Annual investment in renewable energy technologies, such as wind turbines and solar panels, is likely to jump by 230 per cent by 2030 as the industry drives down costs and starts widespread deployment of baseload green technologies, such as biofuels a new report has found.
The analysis predicts wind will account for 30 per cent of new capacity by 2030 and solar will take up 24 per cent as a result of reductions in technology costs. Global biofuel production, meanwhile, could increase by around 200 per cent from 120bn litres in 2012 to 370bn litres in 2030.
With large hydro projects also taken into account, renewables could account for between 69 per cent and 74 per cent of all new generation capacity added by 2030.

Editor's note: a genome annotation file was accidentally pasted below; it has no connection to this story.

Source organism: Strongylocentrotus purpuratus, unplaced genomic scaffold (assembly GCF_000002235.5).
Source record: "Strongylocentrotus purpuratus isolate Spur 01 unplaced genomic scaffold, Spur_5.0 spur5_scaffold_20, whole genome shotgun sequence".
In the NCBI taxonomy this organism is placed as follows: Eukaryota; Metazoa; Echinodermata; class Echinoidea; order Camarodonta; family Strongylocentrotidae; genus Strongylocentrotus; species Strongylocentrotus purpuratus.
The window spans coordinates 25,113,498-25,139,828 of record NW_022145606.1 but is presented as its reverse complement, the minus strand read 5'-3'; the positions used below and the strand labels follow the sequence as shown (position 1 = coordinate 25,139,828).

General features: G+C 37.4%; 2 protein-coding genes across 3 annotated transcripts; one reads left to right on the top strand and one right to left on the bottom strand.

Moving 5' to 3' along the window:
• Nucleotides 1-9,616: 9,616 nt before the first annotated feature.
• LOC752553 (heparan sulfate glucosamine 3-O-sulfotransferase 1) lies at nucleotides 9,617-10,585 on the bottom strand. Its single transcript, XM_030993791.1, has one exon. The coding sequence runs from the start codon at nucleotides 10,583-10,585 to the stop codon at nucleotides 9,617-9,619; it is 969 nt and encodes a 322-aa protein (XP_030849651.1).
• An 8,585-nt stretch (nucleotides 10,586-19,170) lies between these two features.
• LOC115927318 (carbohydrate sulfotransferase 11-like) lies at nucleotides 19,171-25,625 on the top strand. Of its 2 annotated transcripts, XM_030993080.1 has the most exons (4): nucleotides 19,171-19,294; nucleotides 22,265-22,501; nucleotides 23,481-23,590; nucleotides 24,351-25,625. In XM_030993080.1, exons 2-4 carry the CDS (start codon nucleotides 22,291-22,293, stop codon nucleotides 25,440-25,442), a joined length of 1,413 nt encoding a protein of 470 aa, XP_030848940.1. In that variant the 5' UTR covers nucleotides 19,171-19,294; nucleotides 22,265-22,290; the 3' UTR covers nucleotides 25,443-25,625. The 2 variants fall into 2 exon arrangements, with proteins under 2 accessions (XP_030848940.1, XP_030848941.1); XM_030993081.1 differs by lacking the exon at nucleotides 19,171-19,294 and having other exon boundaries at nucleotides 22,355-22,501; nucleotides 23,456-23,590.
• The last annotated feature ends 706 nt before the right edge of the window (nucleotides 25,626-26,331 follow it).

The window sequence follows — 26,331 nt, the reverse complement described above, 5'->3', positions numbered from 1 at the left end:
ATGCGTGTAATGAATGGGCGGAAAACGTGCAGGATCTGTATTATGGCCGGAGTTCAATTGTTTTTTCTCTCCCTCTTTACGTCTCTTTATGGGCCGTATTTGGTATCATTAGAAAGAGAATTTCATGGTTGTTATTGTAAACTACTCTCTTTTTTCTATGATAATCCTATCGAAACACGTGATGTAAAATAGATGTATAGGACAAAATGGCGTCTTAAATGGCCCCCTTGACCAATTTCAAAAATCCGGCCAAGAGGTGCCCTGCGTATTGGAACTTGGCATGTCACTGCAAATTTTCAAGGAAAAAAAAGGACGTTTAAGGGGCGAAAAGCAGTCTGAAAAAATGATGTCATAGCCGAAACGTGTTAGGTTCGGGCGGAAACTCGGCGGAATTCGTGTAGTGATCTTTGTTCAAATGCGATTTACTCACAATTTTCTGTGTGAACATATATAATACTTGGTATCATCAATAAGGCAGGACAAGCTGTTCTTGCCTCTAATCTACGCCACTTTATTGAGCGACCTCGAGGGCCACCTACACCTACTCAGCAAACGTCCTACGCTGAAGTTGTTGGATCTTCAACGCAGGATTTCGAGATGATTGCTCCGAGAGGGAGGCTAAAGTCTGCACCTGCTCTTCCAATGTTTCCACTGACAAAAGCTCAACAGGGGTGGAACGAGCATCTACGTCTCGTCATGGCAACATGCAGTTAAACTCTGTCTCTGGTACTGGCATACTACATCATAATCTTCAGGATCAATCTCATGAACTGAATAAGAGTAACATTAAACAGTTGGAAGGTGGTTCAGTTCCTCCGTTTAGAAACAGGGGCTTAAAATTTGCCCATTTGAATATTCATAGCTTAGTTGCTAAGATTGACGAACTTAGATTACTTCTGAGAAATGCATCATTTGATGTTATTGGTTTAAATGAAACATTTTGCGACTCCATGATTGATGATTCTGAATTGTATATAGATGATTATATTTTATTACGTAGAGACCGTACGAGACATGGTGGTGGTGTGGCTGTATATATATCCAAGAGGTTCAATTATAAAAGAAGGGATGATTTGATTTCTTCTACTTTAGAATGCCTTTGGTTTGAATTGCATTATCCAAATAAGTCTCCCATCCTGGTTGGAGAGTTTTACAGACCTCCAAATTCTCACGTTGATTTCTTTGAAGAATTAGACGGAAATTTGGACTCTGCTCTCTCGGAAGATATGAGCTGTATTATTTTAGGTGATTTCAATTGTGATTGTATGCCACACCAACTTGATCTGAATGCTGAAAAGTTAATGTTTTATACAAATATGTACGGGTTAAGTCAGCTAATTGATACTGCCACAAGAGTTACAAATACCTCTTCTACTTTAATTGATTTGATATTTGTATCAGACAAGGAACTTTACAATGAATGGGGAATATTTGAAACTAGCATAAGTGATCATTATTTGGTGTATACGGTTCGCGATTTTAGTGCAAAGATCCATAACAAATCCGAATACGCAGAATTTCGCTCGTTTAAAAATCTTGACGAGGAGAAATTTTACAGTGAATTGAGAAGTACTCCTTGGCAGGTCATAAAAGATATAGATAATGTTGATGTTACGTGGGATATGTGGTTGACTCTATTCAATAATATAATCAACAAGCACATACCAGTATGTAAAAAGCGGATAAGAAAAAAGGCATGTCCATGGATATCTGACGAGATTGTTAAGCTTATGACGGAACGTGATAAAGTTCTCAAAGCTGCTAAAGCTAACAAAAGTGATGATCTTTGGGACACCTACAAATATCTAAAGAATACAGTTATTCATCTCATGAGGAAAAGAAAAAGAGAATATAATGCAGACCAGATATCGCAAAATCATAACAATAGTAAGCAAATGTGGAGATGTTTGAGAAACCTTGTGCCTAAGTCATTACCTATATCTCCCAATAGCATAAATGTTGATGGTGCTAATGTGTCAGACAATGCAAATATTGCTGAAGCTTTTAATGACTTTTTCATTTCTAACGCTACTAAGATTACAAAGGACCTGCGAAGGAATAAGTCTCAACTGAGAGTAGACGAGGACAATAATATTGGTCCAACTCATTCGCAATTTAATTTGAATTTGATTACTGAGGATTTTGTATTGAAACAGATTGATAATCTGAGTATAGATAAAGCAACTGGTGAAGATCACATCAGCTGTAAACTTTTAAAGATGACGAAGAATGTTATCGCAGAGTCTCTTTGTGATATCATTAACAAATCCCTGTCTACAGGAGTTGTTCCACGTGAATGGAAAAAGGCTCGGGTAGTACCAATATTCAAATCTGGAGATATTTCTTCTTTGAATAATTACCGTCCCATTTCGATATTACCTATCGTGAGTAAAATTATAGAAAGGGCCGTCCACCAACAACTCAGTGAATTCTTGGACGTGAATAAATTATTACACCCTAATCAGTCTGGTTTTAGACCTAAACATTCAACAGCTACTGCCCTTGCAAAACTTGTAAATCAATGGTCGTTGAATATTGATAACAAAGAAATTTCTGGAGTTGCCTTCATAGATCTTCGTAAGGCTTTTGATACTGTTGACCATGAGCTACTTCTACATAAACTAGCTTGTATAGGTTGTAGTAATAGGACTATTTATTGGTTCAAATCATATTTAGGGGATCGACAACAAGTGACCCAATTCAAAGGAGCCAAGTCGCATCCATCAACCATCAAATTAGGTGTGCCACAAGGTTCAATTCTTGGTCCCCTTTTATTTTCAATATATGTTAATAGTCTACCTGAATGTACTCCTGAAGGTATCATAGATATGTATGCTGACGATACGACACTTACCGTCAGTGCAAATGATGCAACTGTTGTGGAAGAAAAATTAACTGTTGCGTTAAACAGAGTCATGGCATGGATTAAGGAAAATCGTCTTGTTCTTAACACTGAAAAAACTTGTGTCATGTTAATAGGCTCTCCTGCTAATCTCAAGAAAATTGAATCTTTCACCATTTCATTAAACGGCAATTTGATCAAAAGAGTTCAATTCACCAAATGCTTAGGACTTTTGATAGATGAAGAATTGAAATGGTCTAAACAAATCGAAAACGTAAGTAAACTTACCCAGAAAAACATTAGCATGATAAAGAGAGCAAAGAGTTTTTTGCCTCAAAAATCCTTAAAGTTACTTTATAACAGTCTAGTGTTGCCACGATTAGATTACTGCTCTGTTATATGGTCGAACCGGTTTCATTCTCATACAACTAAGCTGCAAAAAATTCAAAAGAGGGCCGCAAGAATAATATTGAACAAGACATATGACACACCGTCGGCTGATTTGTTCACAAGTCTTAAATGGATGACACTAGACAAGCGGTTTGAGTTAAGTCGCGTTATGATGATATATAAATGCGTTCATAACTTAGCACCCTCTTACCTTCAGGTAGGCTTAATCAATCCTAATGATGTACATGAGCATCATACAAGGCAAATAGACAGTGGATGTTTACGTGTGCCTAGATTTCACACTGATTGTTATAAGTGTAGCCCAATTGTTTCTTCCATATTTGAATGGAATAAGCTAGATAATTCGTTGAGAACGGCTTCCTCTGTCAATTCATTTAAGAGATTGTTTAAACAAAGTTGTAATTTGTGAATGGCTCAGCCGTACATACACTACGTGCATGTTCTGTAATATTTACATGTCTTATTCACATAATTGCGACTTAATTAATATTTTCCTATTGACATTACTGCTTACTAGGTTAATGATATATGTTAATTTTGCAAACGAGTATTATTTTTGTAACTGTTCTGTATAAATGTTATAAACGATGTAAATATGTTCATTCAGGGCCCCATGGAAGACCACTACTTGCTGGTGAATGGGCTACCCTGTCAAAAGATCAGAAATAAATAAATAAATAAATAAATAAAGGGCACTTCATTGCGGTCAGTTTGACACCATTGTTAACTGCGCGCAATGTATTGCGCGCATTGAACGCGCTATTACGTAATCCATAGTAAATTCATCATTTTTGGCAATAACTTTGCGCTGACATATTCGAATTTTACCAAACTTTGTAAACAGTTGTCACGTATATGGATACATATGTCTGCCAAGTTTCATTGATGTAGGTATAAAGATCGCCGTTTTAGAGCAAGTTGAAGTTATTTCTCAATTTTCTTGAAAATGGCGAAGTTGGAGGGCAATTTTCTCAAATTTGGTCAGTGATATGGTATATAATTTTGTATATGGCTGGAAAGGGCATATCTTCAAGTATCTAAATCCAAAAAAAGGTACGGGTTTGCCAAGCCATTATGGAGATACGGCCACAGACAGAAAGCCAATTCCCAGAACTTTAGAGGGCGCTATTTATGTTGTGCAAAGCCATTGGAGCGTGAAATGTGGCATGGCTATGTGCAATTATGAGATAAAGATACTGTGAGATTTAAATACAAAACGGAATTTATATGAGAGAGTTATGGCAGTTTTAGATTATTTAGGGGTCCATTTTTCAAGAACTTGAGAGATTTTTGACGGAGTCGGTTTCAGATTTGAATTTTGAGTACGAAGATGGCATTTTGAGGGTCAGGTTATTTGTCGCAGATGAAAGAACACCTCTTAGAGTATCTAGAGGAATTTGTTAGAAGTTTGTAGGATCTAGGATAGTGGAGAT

Driven by further improvements in the cost-competitiveness of wind and solar technologies, and an increase in the roll-out of non-intermittent clean energy sources like hydro, geothermal and biomass.
The result will be renewable energy projects including wind, solar, hydro and biomass accounting for 70 per cent of new power generation capacity between 2012 and 2030, the report said. By 2030, it finds, renewables will account for half of the generation capacity worldwide, up from 28 percent last year.